2 Corinthians 1:3-4 (NIV) states,
3 Praise be to the God and Father of our Lord Jesus Christ, the Father of compassion and the God of all comfort, 4 who comforts us in all our troubles, so that we can comfort those in any trouble with the comfort we ourselves receive from God.
In all our troubles…
While teaching comes with many joys and rewards, it also comes with many troubles… multiple deadlines, concerned or worried parents, not to mention students who you may have worked with and worked with, and they are still not understanding. In isolation, these troubles can be manageable, however, when they all fall upon you at once (as is often the case for teachers) there comes a breaking point. Teachers need the support and comfort of fellow teachers and leaders at these times, to lift up and encourage.
Comfort can be a kind word, an encouraging word, a thank you, a hug, a shared duty, an offer to help, a card, flowers, a conversation, a Bible verse, a quote, a coffee break. How you comfort is likely to be unique to you. But perhaps you have never sought to comfort another on the job. Maybe you have always left that to somebody else, thinking, “their family will look after them, their spouse will support them, their friends will bring comfort.” Sadly, not everyone has supporting families, spouses or friends. Unfortunately not everyone has a support network or a church that is active in reaching out in love. For some, work may be an escape from the cold reality of their lives. For these people, if they suddenly find themselves drowning in a place that was meant to be their stronghold, then they are more likely to lose hope in life and their purpose.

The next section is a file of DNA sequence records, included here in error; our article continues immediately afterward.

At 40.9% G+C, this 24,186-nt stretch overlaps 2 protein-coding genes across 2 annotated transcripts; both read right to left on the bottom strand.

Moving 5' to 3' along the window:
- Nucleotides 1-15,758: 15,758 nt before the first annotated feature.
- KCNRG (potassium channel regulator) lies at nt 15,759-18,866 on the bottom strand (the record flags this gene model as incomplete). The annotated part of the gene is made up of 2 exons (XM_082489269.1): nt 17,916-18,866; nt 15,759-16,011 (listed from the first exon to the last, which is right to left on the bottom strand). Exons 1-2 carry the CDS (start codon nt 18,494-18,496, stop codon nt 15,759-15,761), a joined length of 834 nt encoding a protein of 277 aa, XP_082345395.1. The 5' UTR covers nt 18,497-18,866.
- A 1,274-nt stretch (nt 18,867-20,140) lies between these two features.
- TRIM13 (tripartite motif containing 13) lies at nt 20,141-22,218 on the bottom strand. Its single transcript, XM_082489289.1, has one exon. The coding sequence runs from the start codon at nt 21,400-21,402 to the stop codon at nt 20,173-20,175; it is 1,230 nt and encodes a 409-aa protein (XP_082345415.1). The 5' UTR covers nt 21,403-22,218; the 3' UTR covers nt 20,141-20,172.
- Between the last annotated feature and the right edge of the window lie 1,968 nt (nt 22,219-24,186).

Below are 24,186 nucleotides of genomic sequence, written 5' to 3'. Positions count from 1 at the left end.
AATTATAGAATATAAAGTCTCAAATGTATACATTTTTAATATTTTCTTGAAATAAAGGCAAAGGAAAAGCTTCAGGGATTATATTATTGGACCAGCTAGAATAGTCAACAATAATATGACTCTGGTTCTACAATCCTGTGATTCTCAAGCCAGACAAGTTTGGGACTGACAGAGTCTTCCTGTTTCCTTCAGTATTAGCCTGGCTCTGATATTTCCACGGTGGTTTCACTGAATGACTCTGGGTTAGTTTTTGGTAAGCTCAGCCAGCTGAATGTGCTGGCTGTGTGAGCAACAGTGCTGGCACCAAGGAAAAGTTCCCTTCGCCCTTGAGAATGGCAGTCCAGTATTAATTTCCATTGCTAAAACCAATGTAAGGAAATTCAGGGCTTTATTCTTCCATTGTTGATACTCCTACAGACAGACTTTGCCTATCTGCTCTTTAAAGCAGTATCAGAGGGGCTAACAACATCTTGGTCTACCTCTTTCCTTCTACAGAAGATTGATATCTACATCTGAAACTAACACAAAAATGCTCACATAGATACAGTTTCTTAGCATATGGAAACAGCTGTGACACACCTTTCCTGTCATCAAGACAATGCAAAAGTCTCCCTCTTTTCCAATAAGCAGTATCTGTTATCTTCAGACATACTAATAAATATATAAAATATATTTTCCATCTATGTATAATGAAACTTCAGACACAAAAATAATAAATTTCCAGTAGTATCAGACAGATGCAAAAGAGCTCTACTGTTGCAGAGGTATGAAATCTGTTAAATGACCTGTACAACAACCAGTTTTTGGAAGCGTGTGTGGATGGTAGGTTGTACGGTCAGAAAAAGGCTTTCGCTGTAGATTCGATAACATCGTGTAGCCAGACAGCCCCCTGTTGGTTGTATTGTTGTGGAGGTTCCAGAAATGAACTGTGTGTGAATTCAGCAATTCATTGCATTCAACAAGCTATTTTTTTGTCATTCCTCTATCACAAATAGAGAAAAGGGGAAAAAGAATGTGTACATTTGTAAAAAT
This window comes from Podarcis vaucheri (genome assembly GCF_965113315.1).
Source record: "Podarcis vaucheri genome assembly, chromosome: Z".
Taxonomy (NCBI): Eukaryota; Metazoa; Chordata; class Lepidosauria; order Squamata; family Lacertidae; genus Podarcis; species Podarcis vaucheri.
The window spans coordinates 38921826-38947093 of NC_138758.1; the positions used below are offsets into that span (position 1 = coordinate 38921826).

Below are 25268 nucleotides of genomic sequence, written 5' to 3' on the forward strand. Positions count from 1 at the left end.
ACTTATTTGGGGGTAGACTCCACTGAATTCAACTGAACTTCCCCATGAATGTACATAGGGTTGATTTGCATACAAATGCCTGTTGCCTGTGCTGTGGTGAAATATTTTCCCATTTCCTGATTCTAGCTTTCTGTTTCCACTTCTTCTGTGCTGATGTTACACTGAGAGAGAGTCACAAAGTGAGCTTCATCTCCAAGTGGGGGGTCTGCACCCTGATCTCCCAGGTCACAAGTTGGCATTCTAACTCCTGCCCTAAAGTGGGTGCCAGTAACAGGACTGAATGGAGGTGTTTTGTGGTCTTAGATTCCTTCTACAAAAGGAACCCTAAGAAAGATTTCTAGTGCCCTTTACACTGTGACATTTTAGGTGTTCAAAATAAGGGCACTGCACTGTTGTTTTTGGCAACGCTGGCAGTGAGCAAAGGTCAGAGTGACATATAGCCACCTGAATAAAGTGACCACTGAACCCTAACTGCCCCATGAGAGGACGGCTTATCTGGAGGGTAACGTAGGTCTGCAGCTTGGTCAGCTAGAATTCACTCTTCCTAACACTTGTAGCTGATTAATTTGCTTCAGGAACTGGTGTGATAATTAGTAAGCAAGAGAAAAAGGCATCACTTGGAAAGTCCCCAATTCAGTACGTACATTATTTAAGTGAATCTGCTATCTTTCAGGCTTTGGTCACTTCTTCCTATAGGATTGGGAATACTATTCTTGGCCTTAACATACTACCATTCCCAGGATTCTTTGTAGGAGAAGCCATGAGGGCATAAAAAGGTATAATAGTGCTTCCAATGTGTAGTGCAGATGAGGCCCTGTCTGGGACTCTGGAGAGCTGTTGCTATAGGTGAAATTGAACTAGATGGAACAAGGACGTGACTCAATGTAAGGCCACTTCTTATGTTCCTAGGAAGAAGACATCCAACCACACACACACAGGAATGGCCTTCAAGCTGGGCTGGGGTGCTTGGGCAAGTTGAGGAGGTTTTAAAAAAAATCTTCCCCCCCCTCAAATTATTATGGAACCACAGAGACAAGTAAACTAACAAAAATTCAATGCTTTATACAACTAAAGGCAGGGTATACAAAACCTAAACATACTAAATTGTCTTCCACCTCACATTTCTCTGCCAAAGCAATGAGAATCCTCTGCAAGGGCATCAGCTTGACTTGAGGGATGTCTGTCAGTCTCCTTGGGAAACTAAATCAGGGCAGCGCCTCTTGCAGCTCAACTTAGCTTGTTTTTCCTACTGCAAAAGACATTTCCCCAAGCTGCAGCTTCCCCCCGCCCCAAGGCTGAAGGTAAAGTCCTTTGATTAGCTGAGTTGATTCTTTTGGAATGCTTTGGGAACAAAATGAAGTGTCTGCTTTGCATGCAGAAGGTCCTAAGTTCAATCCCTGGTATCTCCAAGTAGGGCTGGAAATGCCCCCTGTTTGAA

The power of a drop of comfort can be life-saving to a thirsty soul.
If we are to truly comfort those around us, we first need to seek comfort from our Heavenly Father. As Paul reminds us in 2 Corinthians 1, we can comfort others with the comfort we receive from God. For me, I receive comfort through nature first, and then music, devotionals, quotes, Bible passages. God often uses little birds to speak into my heart. On the last day of our Professional Development, a few of us walked past a little black bird that appeared to be injured, sitting on the steps to our music room. I came back to it and was able to capture it whilst we discussed whether it was in fact injured or just stunned. Eventually, it flew off in a fluster. We guessed it had flown into a window and was sitting on the step, stunned, attempting to recover.
Sometimes we can become overwhelmed by the workload, or injured and stunned by a negative communication from a parent that seems to have come out of nowhere. We do not know what another teacher may be going through within the course of even one day, because the job can be so fast-paced. We need to look for ways to support and comfort those around us when we see the need, and even perhaps when we don’t. Some faces hide things well. If we can offer those life-saving drops of comfort to all we come across, then those who need it most will hopefully receive it with open hands and hearts.
And don’t think someone else is handling it. Sometimes, the very person the comfort needs to come from, may be you.